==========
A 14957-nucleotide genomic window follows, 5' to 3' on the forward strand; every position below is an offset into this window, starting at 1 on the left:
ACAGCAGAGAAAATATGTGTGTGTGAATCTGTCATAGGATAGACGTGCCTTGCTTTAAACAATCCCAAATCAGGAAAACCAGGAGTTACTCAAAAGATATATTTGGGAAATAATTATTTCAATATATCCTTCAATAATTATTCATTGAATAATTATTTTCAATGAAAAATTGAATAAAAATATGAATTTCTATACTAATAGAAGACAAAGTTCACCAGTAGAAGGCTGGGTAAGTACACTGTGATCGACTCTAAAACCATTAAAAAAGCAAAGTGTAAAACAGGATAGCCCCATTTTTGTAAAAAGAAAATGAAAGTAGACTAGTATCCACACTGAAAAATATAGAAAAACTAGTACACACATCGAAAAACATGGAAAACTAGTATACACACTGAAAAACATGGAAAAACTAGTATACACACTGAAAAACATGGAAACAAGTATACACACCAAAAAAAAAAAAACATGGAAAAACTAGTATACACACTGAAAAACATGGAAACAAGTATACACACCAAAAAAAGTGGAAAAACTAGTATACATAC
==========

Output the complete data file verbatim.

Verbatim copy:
A 14957-nucleotide genomic window follows, 5' to 3' on the forward strand; every position below is an offset into this window, starting at 1 on the left:
ACAGCAGAGAAAATATGTGTGTGTGAATCTGTCATAGGATAGACGTGCCTTGCTTTAAACAATCCCAAATCAGGAAAACCAGGAGTTACTCAAAAGATATATTTGGGAAATAATTATTTCAATATATCCTTCAATAATTATTCATTGAATAATTATTTTCAATGAAAAATTGAATAAAAATATGAATTTCTATACTAATAGAAGACAAAGTTCACCAGTAGAAGGCTGGGTAAGTACACTGTGATCGACTCTAAAACCATTAAAAAAGCAAAGTGTAAAACAGGATAGCCCCATTTTTGTAAAAAGAAAATGAAAGTAGACTAGTATCCACACTGAAAAATATAGAAAAACTAGTACACACATCGAAAAACATGGAAAACTAGTATACACACTGAAAAACATGGAAAAACTAGTATACACACTGAAAAACATGGAAACAAGTATACACACCAAAAAAAAAAAAACATGGAAAAACTAGTATACACACTGAAAAACATGGAAACAAGTATACACACCAAAAAAAGTGGAAAAACTAGTATACATAC